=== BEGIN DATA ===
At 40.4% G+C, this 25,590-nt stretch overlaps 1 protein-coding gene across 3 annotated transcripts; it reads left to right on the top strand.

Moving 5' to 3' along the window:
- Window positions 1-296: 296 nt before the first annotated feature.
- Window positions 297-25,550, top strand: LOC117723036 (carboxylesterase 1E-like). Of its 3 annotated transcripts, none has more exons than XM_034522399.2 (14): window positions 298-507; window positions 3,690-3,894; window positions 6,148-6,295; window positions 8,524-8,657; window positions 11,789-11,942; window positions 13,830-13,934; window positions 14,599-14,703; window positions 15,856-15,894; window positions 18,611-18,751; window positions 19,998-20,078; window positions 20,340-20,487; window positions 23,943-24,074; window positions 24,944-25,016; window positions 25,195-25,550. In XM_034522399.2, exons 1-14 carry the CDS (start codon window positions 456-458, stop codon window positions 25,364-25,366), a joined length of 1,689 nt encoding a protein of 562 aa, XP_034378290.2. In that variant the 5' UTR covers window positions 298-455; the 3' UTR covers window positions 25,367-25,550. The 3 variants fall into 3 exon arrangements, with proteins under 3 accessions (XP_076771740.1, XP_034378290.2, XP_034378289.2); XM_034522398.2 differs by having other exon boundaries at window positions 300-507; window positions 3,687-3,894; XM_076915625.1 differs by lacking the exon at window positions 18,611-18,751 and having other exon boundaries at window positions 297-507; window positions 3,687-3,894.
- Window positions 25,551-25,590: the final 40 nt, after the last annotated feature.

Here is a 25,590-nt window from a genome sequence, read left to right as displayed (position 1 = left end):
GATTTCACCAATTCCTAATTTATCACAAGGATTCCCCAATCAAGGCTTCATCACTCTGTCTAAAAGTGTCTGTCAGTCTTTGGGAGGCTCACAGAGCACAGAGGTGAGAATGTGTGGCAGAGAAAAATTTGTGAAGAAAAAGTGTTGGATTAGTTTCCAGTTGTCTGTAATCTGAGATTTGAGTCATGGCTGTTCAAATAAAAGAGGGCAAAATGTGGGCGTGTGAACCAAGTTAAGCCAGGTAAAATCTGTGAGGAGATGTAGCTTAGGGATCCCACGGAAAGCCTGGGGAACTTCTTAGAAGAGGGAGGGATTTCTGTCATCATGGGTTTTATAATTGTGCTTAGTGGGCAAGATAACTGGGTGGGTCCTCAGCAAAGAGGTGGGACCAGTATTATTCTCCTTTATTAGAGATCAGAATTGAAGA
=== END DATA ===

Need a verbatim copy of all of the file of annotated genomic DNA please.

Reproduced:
At 40.4% G+C, this 25,590-nt stretch overlaps 1 protein-coding gene across 3 annotated transcripts; it reads left to right on the top strand.

Moving 5' to 3' along the window:
- Window positions 1-296: 296 nt before the first annotated feature.
- Window positions 297-25,550, top strand: LOC117723036 (carboxylesterase 1E-like). Of its 3 annotated transcripts, none has more exons than XM_034522399.2 (14): window positions 298-507; window positions 3,690-3,894; window positions 6,148-6,295; window positions 8,524-8,657; window positions 11,789-11,942; window positions 13,830-13,934; window positions 14,599-14,703; window positions 15,856-15,894; window positions 18,611-18,751; window positions 19,998-20,078; window positions 20,340-20,487; window positions 23,943-24,074; window positions 24,944-25,016; window positions 25,195-25,550. In XM_034522399.2, exons 1-14 carry the CDS (start codon window positions 456-458, stop codon window positions 25,364-25,366), a joined length of 1,689 nt encoding a protein of 562 aa, XP_034378290.2. In that variant the 5' UTR covers window positions 298-455; the 3' UTR covers window positions 25,367-25,550. The 3 variants fall into 3 exon arrangements, with proteins under 3 accessions (XP_076771740.1, XP_034378290.2, XP_034378289.2); XM_034522398.2 differs by having other exon boundaries at window positions 300-507; window positions 3,687-3,894; XM_076915625.1 differs by lacking the exon at window positions 18,611-18,751 and having other exon boundaries at window positions 297-507; window positions 3,687-3,894.
- Window positions 25,551-25,590: the final 40 nt, after the last annotated feature.

Here is a 25,590-nt window from a genome sequence, read left to right as displayed (position 1 = left end):
GATTTCACCAATTCCTAATTTATCACAAGGATTCCCCAATCAAGGCTTCATCACTCTGTCTAAAAGTGTCTGTCAGTCTTTGGGAGGCTCACAGAGCACAGAGGTGAGAATGTGTGGCAGAGAAAAATTTGTGAAGAAAAAGTGTTGGATTAGTTTCCAGTTGTCTGTAATCTGAGATTTGAGTCATGGCTGTTCAAATAAAAGAGGGCAAAATGTGGGCGTGTGAACCAAGTTAAGCCAGGTAAAATCTGTGAGGAGATGTAGCTTAGGGATCCCACGGAAAGCCTGGGGAACTTCTTAGAAGAGGGAGGGATTTCTGTCATCATGGGTTTTATAATTGTGCTTAGTGGGCAAGATAACTGGGTGGGTCCTCAGCAAAGAGGTGGGACCAGTATTATTCTCCTTTATTAGAGATCAGAATTGAAGA